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Central banks and regulators are usually satisfied with giving an interview or statement warning of the risks inherent in cryptocurrency trading. Polish authorities have taken a different route. More direct, more modern, and, for some, more sneaky. In an attempt to reach young people they have used taxpayer money to fund anti-cryptocurrency propaganda on social media.

Around 90,000 złoty (about $27,000) has been paid out from the Polish central bank (Narodowy Bank Polski or NBP) and Financial Supervision Authority to social media influencers who can get the government’s message across. It seems that they are particularly concerned about the appeal of cryptocurrencies to young people, and they have focused their efforts on persuading that demographic.

The money has been distributed between Google, Facebook and Gamellon, a Polish content-creation network. Through Gamellon they reached Polish YouTube darling Marcin Dubiel, who has nearly one million subscribers. Late last year Dubiel made a video called “I LOST ALL MONEY?!”, which is hashtagged with #uważajnakryptowaluty, a website set up by the bank and regulators underlining that “virtual currency is not money”.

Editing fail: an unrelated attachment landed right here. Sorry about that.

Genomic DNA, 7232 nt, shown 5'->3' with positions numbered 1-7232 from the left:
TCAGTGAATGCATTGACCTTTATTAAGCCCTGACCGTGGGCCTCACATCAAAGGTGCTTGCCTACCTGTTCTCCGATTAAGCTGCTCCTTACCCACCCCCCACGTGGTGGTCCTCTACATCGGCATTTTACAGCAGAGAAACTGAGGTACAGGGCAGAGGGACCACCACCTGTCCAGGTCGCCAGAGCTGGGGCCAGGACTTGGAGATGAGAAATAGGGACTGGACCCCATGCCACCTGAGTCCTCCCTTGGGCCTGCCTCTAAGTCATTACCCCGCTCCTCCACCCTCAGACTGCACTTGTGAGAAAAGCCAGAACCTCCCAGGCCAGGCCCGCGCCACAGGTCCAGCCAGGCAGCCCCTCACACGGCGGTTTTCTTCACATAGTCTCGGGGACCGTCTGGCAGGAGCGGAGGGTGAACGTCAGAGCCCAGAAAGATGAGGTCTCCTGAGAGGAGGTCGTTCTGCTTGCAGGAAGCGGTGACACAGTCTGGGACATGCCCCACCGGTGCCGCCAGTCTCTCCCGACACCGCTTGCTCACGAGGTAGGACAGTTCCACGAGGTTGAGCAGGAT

The video shows a young man’s life falling apart after having first experienced the highs of sudden cryptocurrency wealth. Another recipient of anti-crypto payments appears to be the Planeta Faktów YouTube channel, which has 1.5 million followers, amounting to almost 3% of all Polish people.

While some might applaud the Polish authorities’ creativity in getting their message out in a way the intended audience might actually listen to, others have taken issue with what they see as its dishonesty, or even illegality.

On YouTube none of the videos have been marked “including paid promotion”, which they should be to comply with the law in Poland. Nowhere around the content, or in the content itself, is there an acknowledgement that the content has been paid for. Instead it is presented as the personal opinions of the YouTube stars.

While not commenting on the legal issues, the Polish National Bank (NBP) has admitted that it “carried out a campaign on the issue of virtual currencies in social media.”

Image From Shutterstock

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